Several years ago, I was asked by a colleague to join a non-profit board that needed someone with branding and marketing expertise to help them grow. What I found was an organization that had no clear purpose, no distinct role in the community, and no plan for growth. Not exactly a recipe for success.
Fast forward to today. The organization now has a clear vision and mission. A strategic planning process is in place. The right staff members are on board. And we just launched a new name and brand that reflects the true purpose of the organization. Everyone involved believes in success now.
This didn’t come easily. It required leadership from board members, community leaders, major donors, and a new executive director to rethink the entire organization, top to bottom. And we had to make some tough decisions about people, programs and money along the way.
It could not have been done without the leadership, expertise and commitment of people who are accustomed to making tough decisions. Many of these people are leaders in their companies, from CEOs to entrepreneurs, who do not have extensive experience in the non-profit sector but have the desire to help. This is where you come in.
As a business leader, you take for granted many of the things it takes for an organization to succeed. You are constantly evaluating the direction of the company, how you are differentiating yourself competitively, and what capabilities your organization needs to have to achieve its goals. There are many worthy non-profit organizations in your community that would benefit from your expertise in these areas – and there is a benefit to your company as well. Here are just a few ideas.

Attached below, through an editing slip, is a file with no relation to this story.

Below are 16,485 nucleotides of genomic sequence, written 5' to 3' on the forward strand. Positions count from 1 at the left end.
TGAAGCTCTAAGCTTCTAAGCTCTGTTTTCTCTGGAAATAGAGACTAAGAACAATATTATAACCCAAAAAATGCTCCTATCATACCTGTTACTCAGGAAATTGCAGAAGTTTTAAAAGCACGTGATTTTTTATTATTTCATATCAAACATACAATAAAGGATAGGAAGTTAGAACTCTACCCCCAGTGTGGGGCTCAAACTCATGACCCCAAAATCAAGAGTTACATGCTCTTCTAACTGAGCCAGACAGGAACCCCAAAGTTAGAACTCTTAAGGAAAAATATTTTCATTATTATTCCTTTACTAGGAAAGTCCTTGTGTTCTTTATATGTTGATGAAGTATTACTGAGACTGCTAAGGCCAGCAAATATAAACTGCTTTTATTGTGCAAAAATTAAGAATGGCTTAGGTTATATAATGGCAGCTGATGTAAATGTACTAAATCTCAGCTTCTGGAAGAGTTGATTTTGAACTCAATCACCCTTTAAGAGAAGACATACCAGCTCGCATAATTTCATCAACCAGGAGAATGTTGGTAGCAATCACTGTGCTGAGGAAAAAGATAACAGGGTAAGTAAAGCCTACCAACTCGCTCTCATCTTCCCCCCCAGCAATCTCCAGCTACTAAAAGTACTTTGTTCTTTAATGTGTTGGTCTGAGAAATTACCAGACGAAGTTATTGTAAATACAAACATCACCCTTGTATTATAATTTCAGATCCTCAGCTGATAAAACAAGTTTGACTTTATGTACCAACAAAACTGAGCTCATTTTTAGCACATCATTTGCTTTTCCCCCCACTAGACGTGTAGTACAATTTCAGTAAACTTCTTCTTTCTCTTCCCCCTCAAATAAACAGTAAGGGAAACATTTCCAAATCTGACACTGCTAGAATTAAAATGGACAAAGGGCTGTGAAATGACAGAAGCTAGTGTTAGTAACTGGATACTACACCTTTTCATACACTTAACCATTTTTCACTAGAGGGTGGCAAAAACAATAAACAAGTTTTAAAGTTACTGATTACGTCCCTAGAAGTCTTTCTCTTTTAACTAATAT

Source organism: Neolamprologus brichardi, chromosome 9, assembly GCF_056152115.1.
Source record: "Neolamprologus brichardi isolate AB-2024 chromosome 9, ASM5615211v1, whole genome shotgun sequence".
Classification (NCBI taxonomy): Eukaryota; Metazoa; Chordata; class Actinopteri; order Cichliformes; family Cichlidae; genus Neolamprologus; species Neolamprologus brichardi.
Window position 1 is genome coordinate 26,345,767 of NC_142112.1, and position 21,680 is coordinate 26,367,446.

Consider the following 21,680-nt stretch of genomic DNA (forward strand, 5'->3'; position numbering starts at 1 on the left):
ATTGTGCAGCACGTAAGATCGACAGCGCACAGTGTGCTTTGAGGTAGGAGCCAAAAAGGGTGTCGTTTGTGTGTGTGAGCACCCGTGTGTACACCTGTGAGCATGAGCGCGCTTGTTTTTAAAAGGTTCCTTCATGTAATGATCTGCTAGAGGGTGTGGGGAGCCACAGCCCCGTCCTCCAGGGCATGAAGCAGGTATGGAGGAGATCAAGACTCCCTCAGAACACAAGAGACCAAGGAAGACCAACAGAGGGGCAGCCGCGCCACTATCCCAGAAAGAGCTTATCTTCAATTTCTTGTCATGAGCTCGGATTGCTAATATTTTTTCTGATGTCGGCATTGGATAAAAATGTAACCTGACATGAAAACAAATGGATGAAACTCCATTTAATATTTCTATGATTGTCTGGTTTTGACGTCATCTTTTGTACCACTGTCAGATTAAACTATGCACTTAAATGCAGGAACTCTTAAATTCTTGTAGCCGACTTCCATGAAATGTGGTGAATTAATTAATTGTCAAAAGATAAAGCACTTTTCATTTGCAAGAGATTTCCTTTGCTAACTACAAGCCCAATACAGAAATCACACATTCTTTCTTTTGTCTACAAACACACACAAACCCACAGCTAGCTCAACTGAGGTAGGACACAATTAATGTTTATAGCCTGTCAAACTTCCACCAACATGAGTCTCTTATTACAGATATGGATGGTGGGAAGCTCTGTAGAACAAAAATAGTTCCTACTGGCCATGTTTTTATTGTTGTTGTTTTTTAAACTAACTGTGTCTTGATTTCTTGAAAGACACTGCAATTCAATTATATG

The strategic planning process is second nature to companies who must efficiently allocate resources in pursuit of their objectives. Non-profit organizations who perpetually struggle with securing funding and maximizing its impact can benefit tremendously from something you do annually as a matter of doing business.
In our case, we were fortunate to have the local IBM community relations representative on our board. She helped us secure an IBM Impact Grant to assist with the strategic planning process including a new vision, mission and goals. It was a tremendous starting point on our journey to reinvent the purpose and direction of the organization.
You can create the same opportunity for a non-profit organization in your community. Use your strategic planning process to help a non-profit board and staff envision the future and build a plan for achieving it. Your leadership and outside perspective will help them break through any perceived barriers and define how they can increase their impact.
By their nature, non-profit organizations lead with their heart and embrace anyone else in the community that addresses the same issue. The problem is they are all competing for the same resources and there is not a big enough pie for everyone. They have to ask themselves “why should a government entity, community foundation, or corporation fund my non-profit’s request versus another?”